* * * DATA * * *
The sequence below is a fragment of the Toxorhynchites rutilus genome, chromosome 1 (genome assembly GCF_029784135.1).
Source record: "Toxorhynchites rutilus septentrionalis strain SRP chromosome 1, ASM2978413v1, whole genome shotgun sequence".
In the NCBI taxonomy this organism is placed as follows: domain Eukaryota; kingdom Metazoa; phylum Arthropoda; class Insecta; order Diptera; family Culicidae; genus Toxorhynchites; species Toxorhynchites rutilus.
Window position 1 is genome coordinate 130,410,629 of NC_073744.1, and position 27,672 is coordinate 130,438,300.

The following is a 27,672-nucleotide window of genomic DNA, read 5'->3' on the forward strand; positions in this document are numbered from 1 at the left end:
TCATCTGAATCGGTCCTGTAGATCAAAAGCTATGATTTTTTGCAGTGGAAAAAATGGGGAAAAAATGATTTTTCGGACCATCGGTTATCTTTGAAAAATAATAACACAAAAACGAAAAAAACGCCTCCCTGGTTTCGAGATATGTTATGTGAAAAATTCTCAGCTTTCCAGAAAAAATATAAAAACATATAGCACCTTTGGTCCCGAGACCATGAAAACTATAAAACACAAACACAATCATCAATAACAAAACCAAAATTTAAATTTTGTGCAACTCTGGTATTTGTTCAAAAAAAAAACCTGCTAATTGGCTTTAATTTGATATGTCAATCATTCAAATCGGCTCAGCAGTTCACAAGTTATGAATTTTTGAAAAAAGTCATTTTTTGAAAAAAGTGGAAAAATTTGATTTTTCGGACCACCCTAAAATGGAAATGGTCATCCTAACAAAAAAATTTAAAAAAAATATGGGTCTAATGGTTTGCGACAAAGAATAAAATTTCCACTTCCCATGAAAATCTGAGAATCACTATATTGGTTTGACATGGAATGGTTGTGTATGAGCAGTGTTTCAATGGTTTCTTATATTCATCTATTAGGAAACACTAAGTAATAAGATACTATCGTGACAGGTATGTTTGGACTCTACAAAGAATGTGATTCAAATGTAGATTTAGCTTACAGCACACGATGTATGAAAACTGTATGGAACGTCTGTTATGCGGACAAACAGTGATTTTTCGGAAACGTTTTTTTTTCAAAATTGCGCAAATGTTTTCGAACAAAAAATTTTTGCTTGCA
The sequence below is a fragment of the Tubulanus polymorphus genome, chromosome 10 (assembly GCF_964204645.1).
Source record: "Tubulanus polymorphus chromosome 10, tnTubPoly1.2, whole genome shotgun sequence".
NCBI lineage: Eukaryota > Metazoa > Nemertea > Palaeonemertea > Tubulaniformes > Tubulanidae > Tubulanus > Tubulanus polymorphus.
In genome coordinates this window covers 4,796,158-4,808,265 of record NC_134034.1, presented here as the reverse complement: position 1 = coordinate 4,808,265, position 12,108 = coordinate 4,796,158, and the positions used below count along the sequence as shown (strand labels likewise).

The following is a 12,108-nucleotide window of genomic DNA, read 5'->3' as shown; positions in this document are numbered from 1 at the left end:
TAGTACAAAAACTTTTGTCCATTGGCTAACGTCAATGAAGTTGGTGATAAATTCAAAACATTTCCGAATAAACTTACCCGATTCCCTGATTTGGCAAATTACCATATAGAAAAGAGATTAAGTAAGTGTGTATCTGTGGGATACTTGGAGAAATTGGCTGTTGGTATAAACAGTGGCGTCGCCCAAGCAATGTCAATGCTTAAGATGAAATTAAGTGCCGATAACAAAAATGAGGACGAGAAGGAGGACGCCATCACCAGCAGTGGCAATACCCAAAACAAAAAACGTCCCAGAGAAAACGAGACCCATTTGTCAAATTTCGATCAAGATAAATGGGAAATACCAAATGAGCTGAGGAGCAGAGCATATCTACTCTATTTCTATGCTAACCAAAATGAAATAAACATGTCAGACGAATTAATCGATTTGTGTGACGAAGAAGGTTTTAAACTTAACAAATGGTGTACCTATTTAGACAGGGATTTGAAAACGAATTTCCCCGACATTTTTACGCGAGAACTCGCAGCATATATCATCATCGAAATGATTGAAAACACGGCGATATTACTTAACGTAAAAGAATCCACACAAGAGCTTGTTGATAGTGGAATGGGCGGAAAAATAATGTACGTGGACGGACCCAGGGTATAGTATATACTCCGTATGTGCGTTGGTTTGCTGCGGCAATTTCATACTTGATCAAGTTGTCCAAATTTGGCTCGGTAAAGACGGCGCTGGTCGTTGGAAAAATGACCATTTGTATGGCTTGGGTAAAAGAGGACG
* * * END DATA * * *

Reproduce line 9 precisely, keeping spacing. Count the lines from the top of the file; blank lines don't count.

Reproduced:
NCBI lineage: Eukaryota > Metazoa > Nemertea > Palaeonemertea > Tubulaniformes > Tubulanidae > Tubulanus > Tubulanus polymorphus.